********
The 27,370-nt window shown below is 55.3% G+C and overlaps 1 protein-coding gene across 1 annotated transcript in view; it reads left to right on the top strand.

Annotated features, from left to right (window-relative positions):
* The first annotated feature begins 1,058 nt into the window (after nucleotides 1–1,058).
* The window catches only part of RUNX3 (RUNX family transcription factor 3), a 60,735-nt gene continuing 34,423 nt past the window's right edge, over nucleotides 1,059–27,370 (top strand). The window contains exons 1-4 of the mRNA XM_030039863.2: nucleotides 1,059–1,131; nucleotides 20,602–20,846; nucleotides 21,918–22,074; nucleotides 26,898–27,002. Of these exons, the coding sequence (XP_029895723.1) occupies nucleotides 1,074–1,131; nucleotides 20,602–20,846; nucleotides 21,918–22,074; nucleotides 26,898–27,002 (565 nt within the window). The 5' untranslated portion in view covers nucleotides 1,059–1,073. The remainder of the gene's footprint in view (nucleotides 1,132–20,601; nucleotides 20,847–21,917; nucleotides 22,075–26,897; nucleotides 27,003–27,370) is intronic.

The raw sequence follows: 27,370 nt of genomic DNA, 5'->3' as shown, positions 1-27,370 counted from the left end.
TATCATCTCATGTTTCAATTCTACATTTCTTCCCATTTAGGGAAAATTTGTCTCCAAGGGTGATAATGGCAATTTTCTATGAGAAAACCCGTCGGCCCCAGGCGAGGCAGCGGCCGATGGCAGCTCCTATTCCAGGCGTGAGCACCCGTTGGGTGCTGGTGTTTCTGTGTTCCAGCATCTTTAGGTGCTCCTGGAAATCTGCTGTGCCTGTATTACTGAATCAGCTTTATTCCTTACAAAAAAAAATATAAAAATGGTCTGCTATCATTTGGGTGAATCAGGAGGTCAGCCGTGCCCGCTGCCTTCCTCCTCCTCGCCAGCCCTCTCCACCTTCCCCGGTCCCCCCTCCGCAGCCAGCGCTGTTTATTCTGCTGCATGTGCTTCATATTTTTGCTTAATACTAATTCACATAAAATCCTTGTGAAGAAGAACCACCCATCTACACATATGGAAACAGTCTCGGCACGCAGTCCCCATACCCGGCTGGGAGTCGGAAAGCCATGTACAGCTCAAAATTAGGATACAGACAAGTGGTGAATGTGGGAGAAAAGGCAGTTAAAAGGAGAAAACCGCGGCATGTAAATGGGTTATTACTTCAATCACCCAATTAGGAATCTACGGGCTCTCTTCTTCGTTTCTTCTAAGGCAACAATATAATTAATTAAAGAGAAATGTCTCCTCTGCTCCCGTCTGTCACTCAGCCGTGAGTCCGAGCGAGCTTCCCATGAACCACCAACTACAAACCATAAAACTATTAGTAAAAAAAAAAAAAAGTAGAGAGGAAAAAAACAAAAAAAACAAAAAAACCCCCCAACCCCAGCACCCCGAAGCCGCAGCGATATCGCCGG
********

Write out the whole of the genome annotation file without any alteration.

The 27,370-nt window shown below is 55.3% G+C and overlaps 1 protein-coding gene across 1 annotated transcript in view; it reads left to right on the top strand.

Annotated features, from left to right (window-relative positions):
* The first annotated feature begins 1,058 nt into the window (after nucleotides 1–1,058).
* The window catches only part of RUNX3 (RUNX family transcription factor 3), a 60,735-nt gene continuing 34,423 nt past the window's right edge, over nucleotides 1,059–27,370 (top strand). The window contains exons 1-4 of the mRNA XM_030039863.2: nucleotides 1,059–1,131; nucleotides 20,602–20,846; nucleotides 21,918–22,074; nucleotides 26,898–27,002. Of these exons, the coding sequence (XP_029895723.1) occupies nucleotides 1,074–1,131; nucleotides 20,602–20,846; nucleotides 21,918–22,074; nucleotides 26,898–27,002 (565 nt within the window). The 5' untranslated portion in view covers nucleotides 1,059–1,073. The remainder of the gene's footprint in view (nucleotides 1,132–20,601; nucleotides 20,847–21,917; nucleotides 22,075–26,897; nucleotides 27,003–27,370) is intronic.

The raw sequence follows: 27,370 nt of genomic DNA, 5'->3' as shown, positions 1-27,370 counted from the left end.
TATCATCTCATGTTTCAATTCTACATTTCTTCCCATTTAGGGAAAATTTGTCTCCAAGGGTGATAATGGCAATTTTCTATGAGAAAACCCGTCGGCCCCAGGCGAGGCAGCGGCCGATGGCAGCTCCTATTCCAGGCGTGAGCACCCGTTGGGTGCTGGTGTTTCTGTGTTCCAGCATCTTTAGGTGCTCCTGGAAATCTGCTGTGCCTGTATTACTGAATCAGCTTTATTCCTTACAAAAAAAAATATAAAAATGGTCTGCTATCATTTGGGTGAATCAGGAGGTCAGCCGTGCCCGCTGCCTTCCTCCTCCTCGCCAGCCCTCTCCACCTTCCCCGGTCCCCCCTCCGCAGCCAGCGCTGTTTATTCTGCTGCATGTGCTTCATATTTTTGCTTAATACTAATTCACATAAAATCCTTGTGAAGAAGAACCACCCATCTACACATATGGAAACAGTCTCGGCACGCAGTCCCCATACCCGGCTGGGAGTCGGAAAGCCATGTACAGCTCAAAATTAGGATACAGACAAGTGGTGAATGTGGGAGAAAAGGCAGTTAAAAGGAGAAAACCGCGGCATGTAAATGGGTTATTACTTCAATCACCCAATTAGGAATCTACGGGCTCTCTTCTTCGTTTCTTCTAAGGCAACAATATAATTAATTAAAGAGAAATGTCTCCTCTGCTCCCGTCTGTCACTCAGCCGTGAGTCCGAGCGAGCTTCCCATGAACCACCAACTACAAACCATAAAACTATTAGTAAAAAAAAAAAAAAGTAGAGAGGAAAAAAACAAAAAAAACAAAAAAACCCCCCAACCCCAGCACCCCGAAGCCGCAGCGATATCGCCGG